A team from the University of Science and Technology of China confirmed in Science they developed a system called Jiuzhang that can complete a calculation in minutes that a supercomputer would take 10,000 years to solve. It’s the groups quantum supremacy achievement, following Google’s own supremacy breakthrough in 2019.


Speaking to ThreatPost, Tim Hollebeek, industry, and standards technical strategist with DigiCert, said the tech is still developing but the potential is clear:

“While such quantum computers are not a threat to encryption today, they do remind us that the day is coming when that will no longer be true.”

“It is important that security professionals start planning for the transition to post-quantum cryptography, as such transitions take many years to plan and implement. The Chinese result probably does not materially change predictions of how soon that will be, but leading organizations still expect it to come within the next 10 years or so. So, it is important to start preparing now.”

One obvious early protection against the misuse of quantum computing tech would be with standards and regulations. That will obviously come, but so far there is no guidance from the National Institute for Standards and Technology (NIST). Finalized standards are likely to arrive in 2022.

Source Vanguard

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Azure SQL

Microsoft SQL Hit by Crypto Mining Malware Perpetrated by New Hacking Group


Microsoft SQL Servers (MSSQL) has been the target of a new malware gang in recent months. According to security researchers, the group has found success hacking servers and installing crypto miners on victim systems.

Tencent Security points out thousands of Microsoft SQL servers have been compromised. Researchers from the security division of the Chinese tech giant says it calls the previously unknown hacking group MrbMiner. This is in reference to a domain the group uses in some malware attacks.

MrbMiner has been able to spread the botnet by finding Microsoft SQL servers online and hitting them with brute-force attacks. This method consists of bombarding admin accounts with passwords in the hope some servers have weak passwords.

Considering the rate of infection, the method is working. When the bad actors access a server, they can enter a system to download an assm.exe file. With this file, they can create a boot persistence tool that allows backdoor entry into the account.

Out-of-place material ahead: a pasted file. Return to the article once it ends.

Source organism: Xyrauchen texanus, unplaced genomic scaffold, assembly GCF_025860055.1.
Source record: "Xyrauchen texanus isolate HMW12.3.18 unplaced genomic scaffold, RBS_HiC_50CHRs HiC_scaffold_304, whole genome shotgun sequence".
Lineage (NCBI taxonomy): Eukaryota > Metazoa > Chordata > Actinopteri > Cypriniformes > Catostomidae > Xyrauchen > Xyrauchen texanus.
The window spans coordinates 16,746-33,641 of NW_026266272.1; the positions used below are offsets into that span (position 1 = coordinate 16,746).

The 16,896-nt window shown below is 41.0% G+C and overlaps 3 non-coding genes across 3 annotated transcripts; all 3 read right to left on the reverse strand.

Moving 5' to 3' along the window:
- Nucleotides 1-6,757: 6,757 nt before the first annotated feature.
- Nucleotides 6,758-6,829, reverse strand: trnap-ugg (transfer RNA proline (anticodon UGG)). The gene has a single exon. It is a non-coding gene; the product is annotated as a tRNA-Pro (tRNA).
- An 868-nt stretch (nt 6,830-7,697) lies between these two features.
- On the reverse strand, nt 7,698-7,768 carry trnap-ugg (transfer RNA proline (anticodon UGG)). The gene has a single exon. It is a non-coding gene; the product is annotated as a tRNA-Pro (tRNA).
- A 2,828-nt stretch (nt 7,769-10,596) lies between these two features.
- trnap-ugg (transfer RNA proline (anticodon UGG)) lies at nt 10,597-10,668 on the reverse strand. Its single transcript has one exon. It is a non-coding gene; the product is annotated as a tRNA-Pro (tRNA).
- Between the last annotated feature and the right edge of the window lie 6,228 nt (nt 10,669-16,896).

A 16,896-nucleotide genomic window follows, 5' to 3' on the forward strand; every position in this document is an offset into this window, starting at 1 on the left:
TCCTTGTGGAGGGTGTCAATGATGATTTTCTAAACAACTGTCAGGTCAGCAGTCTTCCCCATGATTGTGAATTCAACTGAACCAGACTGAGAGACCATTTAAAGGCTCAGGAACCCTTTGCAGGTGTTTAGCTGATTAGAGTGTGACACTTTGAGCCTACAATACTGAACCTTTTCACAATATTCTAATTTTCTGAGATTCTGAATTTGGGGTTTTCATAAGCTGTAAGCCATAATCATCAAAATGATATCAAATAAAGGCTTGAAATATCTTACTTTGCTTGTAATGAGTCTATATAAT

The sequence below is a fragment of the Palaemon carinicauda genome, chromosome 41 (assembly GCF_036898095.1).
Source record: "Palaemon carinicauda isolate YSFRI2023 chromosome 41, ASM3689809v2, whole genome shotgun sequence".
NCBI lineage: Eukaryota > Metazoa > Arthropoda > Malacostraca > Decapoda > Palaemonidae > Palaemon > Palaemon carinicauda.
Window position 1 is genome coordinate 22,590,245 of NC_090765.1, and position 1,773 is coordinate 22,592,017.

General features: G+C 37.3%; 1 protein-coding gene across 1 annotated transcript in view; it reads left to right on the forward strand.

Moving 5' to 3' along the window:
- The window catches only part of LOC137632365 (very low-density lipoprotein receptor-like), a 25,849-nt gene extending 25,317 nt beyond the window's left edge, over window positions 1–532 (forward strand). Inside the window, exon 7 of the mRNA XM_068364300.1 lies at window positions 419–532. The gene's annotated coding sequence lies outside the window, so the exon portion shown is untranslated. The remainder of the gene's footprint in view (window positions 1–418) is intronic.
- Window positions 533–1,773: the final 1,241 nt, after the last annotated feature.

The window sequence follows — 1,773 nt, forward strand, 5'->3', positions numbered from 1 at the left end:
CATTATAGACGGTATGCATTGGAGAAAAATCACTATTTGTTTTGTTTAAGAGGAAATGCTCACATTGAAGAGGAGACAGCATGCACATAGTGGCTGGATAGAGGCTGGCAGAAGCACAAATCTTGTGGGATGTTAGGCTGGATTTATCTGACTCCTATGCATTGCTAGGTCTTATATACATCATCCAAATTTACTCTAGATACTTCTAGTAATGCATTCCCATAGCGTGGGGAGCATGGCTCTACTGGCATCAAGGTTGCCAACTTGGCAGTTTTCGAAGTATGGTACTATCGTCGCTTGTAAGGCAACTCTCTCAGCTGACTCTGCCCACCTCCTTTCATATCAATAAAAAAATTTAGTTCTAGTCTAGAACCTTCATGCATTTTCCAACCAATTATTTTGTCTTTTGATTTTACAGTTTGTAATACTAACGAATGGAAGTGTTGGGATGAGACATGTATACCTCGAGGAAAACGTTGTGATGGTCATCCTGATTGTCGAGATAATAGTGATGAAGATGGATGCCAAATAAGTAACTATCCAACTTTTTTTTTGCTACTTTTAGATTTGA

With access available, attackers can finalize the malware to download a mining app to mine the Monero (XMR) cryptocurrency. The mining tool functions by compromising the resources of local servers to mine and send coins to the hackers.


Tencent Security points out infections have been observed on MSSQL servers, by the MrbMiner malware was also found on Linux servers and ARM systems. Looking at the Linux variant of the malware, the company found a Monero wallet.

While these attacks are obviously problematic, there are a couple of things hosts of MSSQL users can do. Firstly, ensuring the server is protected by a legitimately strong password will like thwart any attacks from MrbMiner. To check if a system is compromised, scan the server for Default/@fg125kjnhn987 backdoor account. If this is found, full network audits are necessary to stop the infection.

Source Winbuzzer

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Azure SQL

Microsoft Launches Host Integration Server 2020 IBM Integration Services


Microsoft has this week announced its Host Integration Server 2020 (HIS 2020) is now available. This feature allows Microsoft services and products to connect with IBM mainframes. Included in the package is support for services like Windows Server 2019, SQL Server 2019, and Visual Studio 2019.

By leveraging Host Integration Server, organizations can use these Microsoft services to tap into IBM tools such as IBM z/OS 2.3, IBM i 7.3, IBM CICS 5.4, IBM MQ 9.1, and IBM DB2 for various platforms.

If you want to check out all the integrated services, check out Microsoft’s document here.

HIS is not a new Microsoft solution, but it has not received a new version since HIS 2016. In a blog post, Microsoft explains exactly what HIS can provide to customers:

“Microsoft Host Integration Server (HIS) technologies and tools enable enterprise organizations to integrate existing IBM host systems, programs, messages and data with new Microsoft server applications.